PCAOB Approves $310.3 Million Budget for 2022

By:
Chris Gaetano
Published Date:
Nov 24, 2021
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The Public Company Accounting Oversight Board (PCAOB) has approved a proposed $310.3 million budget for 2022. Of this sum, $230 million would go toward staff expenses (salaries, benefits, training, recruitment, etc.) for 891 positions. Beyond that, $79.6 million would go toward non-personnel expenses (the biggest item being facilities), and $55,000 would go toward capital expenditures. The majority of this money would come from accounting support fees from issuers and broker/dealers. 

"Our budget sets forth the resources required to enable the Board and our dedicated staff to fulfill our statutory mandate and drive continuous improvement in audit quality through proactive, responsive, and innovative oversight,” said PCAOB Acting Chairperson Duane M. DesParte.

The PCAOB's budget is subject to approval by the U.S. Securities and Exchange Commission (SEC).

Guiding the development of the budget is the PCAOB’s current five-year Strategic Plan. Given the ongoing leadership transition at the PCAOB, the board used the organization’s 2020-2024 Strategic Plan as the basis for the 2022 budget, with the expectation that the new board will reassess the PCAOB’s strategic goals and priorities in 2022. New board member Kara Stein, in a statement, emphasized her intention to assess and possibly recommend changes to the strategic plan going forward.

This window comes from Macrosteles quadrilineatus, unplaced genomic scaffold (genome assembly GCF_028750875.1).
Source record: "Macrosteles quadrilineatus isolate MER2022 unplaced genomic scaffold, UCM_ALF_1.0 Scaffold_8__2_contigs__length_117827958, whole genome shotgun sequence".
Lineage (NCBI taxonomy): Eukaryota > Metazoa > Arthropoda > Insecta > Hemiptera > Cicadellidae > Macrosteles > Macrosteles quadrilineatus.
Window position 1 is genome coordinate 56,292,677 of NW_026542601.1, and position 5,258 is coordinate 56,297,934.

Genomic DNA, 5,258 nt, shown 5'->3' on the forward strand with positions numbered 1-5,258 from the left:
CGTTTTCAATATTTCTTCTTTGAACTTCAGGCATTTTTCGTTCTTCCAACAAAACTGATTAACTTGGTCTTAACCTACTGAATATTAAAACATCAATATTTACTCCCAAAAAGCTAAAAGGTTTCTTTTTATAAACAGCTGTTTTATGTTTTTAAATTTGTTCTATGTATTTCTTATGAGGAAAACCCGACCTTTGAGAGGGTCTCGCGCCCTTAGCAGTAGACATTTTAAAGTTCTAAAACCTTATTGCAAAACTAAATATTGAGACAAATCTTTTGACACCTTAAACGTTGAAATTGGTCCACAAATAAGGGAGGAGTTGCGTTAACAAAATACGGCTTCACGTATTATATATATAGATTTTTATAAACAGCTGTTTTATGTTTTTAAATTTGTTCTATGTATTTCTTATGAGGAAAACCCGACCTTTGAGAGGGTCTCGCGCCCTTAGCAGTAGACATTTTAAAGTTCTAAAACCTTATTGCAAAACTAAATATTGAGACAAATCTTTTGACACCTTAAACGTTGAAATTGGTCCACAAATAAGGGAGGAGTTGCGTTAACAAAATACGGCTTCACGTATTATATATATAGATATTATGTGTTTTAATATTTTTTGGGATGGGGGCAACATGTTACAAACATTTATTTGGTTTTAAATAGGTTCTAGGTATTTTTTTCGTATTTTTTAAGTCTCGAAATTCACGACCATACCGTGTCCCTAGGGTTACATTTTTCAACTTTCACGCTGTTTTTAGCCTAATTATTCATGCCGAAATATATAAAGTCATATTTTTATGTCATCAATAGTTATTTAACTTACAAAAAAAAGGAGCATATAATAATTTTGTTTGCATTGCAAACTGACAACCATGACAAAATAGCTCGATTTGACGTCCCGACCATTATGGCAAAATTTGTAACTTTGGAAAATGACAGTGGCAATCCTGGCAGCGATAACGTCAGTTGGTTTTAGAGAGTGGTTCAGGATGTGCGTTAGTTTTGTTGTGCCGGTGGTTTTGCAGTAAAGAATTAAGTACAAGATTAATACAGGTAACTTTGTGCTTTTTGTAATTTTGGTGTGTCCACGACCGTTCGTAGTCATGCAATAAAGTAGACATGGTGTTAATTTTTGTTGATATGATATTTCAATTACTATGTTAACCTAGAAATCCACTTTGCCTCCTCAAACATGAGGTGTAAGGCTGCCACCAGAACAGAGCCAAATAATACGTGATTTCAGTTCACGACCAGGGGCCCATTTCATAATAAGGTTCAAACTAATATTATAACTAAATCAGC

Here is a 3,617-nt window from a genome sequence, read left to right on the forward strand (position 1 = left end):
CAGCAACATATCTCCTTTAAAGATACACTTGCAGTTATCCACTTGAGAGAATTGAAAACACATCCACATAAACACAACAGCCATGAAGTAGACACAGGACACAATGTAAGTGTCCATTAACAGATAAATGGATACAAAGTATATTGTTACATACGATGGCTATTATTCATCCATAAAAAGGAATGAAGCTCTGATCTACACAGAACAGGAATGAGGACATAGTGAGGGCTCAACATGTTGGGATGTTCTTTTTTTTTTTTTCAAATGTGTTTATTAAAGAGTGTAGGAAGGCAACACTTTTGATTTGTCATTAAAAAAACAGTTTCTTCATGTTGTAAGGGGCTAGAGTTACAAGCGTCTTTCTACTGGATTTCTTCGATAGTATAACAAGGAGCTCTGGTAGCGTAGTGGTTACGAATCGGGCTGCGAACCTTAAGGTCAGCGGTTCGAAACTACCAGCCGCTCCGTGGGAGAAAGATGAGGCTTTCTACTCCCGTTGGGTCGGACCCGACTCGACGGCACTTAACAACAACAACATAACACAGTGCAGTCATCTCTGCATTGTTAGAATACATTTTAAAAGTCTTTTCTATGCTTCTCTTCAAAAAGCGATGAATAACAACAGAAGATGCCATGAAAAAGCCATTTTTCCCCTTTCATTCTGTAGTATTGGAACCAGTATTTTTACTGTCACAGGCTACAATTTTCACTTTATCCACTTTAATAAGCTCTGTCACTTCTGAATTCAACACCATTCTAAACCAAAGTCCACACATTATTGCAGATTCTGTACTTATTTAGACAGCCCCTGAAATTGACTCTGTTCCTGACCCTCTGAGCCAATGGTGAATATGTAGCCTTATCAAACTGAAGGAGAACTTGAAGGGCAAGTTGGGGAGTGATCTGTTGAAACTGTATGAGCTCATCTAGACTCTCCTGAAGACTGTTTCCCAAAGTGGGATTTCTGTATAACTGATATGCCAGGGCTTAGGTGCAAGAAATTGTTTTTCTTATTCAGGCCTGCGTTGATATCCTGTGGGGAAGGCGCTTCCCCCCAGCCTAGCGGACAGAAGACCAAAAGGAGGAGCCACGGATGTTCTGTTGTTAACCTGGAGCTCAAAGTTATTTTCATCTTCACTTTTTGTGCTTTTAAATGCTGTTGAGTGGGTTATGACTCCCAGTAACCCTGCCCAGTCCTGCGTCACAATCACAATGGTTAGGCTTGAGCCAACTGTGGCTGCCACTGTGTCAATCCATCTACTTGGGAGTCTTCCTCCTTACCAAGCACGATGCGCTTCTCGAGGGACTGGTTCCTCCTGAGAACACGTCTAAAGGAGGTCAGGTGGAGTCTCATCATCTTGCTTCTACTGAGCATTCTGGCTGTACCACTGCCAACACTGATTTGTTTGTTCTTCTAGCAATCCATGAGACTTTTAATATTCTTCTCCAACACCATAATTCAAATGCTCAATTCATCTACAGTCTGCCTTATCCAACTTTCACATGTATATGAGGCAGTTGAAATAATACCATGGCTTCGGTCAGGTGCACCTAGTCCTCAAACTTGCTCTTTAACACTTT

"This budget also recommits funds towards investor and other stakeholder outreach, both for events and advisory group activities, Stein said. "This is critically important to our mission of protecting investors and the integrity of the capital markets. Although I am supporting today’s proposed budget, I plan to work closely with my fellow Board members and our new Chair, Erica Williams, to reassess the PCAOB’s Strategic Plan, and determine if additional staffing and resources may be needed in the months ahead."

Christina Ho, another new board member, outlined her wider priorities in a statement of her own. 

"In particular, I am interested in working with the Board to identify ways to advance data-driven decision making across our programs including inspections, enforcement, and standard setting," Ho said. "The PCAOB collects large amounts of data through its inspections and other processes. By leveraging PCAOB’s data as well as data made publicly available by the SEC and others, we may be able to more effectively inform standard-setting priorities and predict the risks of audit deficiencies and violations. As a result, we could use our resources more efficiently to further improve audit quality and protect investors."

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